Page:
A recent meta-analysis of data from some 200 studies suggest that, on average, we are able to detect lies about 54 percent of the time. So, odds that are essentially slightly above guessing.
When you pair this with the fact that studies suggest that a whopping 40 percent of resumes contain some form of a substantial mistake – such as a candidate exaggerating their skill set or experience level – you are primed for a whole lot of lying in the workplace.
So, how can a responsible HR rep weed out the truths from the “alternative facts?”
Michael Johnson, a former attorney with the Department of Justice and CEO of Clear Law Institute, recently led a presentation at SHRM’s Annual Conference and Exposition that offered the following five tips to sniffing out a lie:
Use open-ended questions:
According to Johnson, questions should start with “describe” or “explain how” to allow a job candidate or employee to explain themselves. This will give the individual the opportunity to talk and give you more insight – and opportunities to detect a lie – beyond a simple yes or no response.
Prepare a script:
When given the time, write down the questions that you intend to ask so that you can stay on track and so that the questions are phrased ideally to get the response that you need. If time is of the essence, simply jotting down a few ideas of “must cover” questions can also prove beneficial.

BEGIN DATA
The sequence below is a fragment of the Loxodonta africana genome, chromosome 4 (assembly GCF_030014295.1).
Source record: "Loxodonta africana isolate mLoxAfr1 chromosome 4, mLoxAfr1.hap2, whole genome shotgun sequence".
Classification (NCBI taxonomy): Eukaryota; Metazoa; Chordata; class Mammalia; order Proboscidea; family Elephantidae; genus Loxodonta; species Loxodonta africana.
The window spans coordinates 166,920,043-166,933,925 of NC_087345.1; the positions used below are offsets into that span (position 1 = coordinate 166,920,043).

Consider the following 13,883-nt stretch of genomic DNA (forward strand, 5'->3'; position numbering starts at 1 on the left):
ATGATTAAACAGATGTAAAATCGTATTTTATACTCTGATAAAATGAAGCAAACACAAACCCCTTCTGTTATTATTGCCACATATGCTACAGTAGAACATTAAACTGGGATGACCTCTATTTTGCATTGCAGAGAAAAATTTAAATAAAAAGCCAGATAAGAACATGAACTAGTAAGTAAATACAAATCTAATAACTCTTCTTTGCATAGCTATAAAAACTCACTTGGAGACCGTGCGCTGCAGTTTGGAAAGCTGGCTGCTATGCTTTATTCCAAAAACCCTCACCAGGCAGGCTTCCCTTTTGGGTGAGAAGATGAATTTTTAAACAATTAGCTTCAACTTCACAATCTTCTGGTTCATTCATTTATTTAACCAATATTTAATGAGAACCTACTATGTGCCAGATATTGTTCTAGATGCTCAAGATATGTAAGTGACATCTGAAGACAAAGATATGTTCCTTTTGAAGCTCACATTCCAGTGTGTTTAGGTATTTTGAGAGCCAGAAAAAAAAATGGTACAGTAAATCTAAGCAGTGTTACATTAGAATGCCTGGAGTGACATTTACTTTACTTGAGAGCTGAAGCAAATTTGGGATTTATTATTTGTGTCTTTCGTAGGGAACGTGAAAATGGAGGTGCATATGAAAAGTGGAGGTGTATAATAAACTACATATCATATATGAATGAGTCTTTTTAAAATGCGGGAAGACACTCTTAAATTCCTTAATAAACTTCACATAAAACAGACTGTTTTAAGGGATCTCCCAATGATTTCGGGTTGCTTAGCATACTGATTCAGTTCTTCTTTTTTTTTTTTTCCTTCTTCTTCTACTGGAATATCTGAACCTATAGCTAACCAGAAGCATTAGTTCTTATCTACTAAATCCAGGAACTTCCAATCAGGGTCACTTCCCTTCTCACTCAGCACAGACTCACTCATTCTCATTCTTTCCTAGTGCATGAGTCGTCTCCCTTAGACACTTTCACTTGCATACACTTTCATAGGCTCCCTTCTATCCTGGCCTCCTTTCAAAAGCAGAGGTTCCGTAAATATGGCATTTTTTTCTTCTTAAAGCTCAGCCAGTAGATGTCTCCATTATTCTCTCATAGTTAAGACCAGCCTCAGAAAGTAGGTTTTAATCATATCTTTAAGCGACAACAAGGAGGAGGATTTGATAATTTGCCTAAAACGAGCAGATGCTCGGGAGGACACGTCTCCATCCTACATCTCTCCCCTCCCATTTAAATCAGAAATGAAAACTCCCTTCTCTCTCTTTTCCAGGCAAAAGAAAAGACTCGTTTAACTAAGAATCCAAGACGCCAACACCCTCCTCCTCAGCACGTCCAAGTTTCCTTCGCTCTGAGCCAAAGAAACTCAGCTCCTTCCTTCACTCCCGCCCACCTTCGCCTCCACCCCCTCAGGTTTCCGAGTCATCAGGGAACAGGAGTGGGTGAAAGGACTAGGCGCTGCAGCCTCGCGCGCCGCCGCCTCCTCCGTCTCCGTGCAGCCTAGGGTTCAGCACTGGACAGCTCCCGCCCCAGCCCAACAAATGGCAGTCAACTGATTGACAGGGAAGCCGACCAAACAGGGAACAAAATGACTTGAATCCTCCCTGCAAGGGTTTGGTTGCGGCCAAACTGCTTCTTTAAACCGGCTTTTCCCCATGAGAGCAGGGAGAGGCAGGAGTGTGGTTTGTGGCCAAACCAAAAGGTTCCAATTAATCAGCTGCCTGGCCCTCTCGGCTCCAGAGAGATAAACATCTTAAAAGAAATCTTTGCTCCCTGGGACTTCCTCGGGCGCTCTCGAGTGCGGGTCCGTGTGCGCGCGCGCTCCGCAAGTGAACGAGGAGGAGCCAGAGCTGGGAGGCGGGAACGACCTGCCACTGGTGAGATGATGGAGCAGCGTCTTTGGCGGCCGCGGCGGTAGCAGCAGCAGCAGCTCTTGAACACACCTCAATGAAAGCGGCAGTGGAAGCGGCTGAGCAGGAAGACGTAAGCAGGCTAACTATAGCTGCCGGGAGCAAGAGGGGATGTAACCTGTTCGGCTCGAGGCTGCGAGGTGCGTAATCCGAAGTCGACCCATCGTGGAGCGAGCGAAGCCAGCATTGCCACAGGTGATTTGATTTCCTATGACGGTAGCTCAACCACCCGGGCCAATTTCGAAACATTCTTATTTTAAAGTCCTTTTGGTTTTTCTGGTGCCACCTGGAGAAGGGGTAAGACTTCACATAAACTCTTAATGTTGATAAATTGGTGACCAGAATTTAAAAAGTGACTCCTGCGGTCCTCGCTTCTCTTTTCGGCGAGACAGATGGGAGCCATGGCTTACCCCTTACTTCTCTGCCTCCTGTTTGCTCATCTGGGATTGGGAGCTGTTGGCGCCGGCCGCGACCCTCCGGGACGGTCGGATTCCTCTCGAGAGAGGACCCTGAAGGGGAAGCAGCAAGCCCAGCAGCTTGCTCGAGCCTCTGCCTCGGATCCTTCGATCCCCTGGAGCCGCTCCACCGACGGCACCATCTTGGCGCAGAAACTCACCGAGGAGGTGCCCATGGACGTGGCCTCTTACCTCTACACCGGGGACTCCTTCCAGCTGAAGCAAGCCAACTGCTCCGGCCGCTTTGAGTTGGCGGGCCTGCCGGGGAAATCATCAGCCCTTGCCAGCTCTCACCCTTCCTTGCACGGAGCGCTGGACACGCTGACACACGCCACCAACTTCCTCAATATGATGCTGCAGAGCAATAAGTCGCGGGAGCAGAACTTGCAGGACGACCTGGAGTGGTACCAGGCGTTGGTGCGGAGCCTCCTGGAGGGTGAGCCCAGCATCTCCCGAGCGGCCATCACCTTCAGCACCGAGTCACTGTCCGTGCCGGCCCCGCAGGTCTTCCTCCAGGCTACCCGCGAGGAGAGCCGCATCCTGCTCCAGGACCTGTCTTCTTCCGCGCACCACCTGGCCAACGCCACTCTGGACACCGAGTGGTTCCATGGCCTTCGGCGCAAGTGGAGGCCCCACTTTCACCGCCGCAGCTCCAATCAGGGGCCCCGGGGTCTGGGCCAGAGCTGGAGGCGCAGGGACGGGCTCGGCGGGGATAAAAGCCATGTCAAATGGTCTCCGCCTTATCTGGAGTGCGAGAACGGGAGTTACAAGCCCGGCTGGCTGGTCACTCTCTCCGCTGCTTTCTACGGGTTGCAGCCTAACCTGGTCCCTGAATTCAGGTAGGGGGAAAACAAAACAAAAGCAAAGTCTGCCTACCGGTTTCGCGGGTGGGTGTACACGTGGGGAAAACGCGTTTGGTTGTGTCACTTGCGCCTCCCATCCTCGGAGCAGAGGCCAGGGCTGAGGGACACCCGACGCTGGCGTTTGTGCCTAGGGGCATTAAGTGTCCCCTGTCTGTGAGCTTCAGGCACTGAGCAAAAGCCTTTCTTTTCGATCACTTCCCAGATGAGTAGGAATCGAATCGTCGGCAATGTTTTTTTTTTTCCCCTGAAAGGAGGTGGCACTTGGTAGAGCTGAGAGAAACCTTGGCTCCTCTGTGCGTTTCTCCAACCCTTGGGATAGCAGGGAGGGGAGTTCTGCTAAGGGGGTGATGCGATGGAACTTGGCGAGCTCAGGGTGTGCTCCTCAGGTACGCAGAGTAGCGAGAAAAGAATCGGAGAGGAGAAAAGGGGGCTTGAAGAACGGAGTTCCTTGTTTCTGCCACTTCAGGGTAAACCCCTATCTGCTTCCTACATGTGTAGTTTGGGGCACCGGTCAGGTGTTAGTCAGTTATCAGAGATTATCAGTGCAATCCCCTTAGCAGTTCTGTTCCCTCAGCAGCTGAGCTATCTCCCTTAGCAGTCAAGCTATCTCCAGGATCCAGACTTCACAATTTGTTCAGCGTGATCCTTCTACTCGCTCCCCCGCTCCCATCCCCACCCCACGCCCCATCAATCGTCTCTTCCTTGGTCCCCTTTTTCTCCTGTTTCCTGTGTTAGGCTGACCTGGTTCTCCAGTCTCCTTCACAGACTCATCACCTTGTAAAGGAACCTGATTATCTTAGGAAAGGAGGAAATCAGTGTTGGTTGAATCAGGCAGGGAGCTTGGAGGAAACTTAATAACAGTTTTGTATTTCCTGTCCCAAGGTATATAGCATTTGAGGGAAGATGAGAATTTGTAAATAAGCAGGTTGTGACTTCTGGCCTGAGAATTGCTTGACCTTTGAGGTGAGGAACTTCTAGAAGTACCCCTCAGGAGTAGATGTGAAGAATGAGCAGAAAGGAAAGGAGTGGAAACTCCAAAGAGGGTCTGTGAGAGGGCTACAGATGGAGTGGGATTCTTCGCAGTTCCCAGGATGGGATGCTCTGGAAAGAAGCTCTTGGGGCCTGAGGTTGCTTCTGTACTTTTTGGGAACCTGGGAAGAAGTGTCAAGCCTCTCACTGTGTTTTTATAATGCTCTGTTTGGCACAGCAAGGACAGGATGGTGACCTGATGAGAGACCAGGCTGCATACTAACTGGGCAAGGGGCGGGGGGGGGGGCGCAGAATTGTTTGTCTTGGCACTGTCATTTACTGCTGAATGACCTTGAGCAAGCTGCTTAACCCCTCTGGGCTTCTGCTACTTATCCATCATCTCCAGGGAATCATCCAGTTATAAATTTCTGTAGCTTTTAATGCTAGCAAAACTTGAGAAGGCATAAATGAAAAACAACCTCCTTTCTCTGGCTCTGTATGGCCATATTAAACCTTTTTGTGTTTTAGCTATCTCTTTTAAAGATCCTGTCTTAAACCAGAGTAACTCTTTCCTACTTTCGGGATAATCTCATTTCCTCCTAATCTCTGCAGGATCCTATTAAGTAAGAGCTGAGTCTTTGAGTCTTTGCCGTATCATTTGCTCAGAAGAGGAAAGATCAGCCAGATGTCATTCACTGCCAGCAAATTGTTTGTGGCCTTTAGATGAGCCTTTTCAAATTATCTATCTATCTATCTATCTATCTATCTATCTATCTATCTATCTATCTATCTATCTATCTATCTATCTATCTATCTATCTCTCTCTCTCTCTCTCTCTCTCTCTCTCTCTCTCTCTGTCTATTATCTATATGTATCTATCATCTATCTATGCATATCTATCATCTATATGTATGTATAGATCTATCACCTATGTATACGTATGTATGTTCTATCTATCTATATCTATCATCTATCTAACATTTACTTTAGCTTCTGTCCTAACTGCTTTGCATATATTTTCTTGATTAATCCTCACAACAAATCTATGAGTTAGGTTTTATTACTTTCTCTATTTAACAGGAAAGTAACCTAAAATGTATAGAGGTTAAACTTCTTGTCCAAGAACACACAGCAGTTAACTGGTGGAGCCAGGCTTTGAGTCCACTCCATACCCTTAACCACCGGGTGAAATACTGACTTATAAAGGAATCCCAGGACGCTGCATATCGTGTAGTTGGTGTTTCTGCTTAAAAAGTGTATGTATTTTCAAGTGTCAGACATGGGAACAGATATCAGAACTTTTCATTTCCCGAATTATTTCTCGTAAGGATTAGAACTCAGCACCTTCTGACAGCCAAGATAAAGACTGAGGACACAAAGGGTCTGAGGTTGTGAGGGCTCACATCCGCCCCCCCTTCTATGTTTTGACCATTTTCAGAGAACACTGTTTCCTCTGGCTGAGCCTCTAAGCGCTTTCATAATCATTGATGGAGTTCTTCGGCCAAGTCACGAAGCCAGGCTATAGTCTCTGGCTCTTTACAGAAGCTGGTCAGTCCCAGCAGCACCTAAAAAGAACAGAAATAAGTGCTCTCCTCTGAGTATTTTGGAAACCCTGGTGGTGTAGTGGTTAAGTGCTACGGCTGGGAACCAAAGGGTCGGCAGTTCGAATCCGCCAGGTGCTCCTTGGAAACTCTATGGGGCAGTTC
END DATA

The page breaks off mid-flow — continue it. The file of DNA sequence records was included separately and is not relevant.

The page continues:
If you sense someone is lying, sometimes you may feel that you should take a tough stance with them – play the bad cop if you will. However, nervousness and stress aren’t tantamount to deception and instead are just a sign that someone is emotional. As many cops will tell you, you can catch more flies with honey, so be relaxed and open to what the person is saying in order to get a better grasp on what’s really going on.
Many of the non-verbal cues – sweaty palms or fidgeting – have been debunked as clues that someone is lying. However, verbal cues – such as long pauses or avoiding answering a question – are generally good indicators that there is a liar in your midst. Johnson suggests that if you feel you have been lied to, ask someone to tell their full story, then tell it in reverse and see whether facts change over the course of the story. These inconsistencies are likely where the lies can be identified.
Keep your cool:
Even if you are convinced that someone is lying to you, now is not the time to blow up and call the person out. If you do, they will immediately shut down and stop providing you with information, some of which you may need later down the line. Instead, give everyone the opportunity to share their story, document it all, and then create – and execute – a well drafted plan to reach a resolution.